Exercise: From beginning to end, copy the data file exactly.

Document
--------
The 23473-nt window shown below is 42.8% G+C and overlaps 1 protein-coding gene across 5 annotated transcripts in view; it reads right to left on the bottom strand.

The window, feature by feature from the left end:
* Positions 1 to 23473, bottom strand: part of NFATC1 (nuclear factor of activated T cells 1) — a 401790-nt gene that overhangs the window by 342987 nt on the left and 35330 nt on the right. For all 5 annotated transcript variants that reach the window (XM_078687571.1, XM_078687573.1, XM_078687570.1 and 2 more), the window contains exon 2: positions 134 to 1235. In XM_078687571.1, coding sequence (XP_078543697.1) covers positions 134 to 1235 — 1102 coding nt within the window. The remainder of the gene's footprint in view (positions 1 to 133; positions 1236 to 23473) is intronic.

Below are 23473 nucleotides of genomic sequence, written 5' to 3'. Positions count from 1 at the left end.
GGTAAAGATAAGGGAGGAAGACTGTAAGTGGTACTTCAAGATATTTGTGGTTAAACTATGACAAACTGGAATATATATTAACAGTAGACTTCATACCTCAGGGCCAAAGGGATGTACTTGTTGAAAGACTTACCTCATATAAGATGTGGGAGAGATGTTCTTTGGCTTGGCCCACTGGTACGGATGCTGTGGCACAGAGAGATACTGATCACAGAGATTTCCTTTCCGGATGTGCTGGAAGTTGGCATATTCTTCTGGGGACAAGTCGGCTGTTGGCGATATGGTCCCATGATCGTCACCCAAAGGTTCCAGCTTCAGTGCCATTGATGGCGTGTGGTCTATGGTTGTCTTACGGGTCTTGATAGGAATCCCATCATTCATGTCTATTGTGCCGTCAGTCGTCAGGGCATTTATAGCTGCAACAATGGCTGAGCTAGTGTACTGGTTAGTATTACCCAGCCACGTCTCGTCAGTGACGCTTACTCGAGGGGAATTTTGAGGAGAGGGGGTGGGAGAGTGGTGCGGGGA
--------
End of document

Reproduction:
The 23473-nt window shown below is 42.8% G+C and overlaps 1 protein-coding gene across 5 annotated transcripts in view; it reads right to left on the bottom strand.

The window, feature by feature from the left end:
* Positions 1 to 23473, bottom strand: part of NFATC1 (nuclear factor of activated T cells 1) — a 401790-nt gene that overhangs the window by 342987 nt on the left and 35330 nt on the right. For all 5 annotated transcript variants that reach the window (XM_078687571.1, XM_078687573.1, XM_078687570.1 and 2 more), the window contains exon 2: positions 134 to 1235. In XM_078687571.1, coding sequence (XP_078543697.1) covers positions 134 to 1235 — 1102 coding nt within the window. The remainder of the gene's footprint in view (positions 1 to 133; positions 1236 to 23473) is intronic.

Below are 23473 nucleotides of genomic sequence, written 5' to 3'. Positions count from 1 at the left end.
GGTAAAGATAAGGGAGGAAGACTGTAAGTGGTACTTCAAGATATTTGTGGTTAAACTATGACAAACTGGAATATATATTAACAGTAGACTTCATACCTCAGGGCCAAAGGGATGTACTTGTTGAAAGACTTACCTCATATAAGATGTGGGAGAGATGTTCTTTGGCTTGGCCCACTGGTACGGATGCTGTGGCACAGAGAGATACTGATCACAGAGATTTCCTTTCCGGATGTGCTGGAAGTTGGCATATTCTTCTGGGGACAAGTCGGCTGTTGGCGATATGGTCCCATGATCGTCACCCAAAGGTTCCAGCTTCAGTGCCATTGATGGCGTGTGGTCTATGGTTGTCTTACGGGTCTTGATAGGAATCCCATCATTCATGTCTATTGTGCCGTCAGTCGTCAGGGCATTTATAGCTGCAACAATGGCTGAGCTAGTGTACTGGTTAGTATTACCCAGCCACGTCTCGTCAGTGACGCTTACTCGAGGGGAATTTTGAGGAGAGGGGGTGGGAGAGTGGTGCGGGGA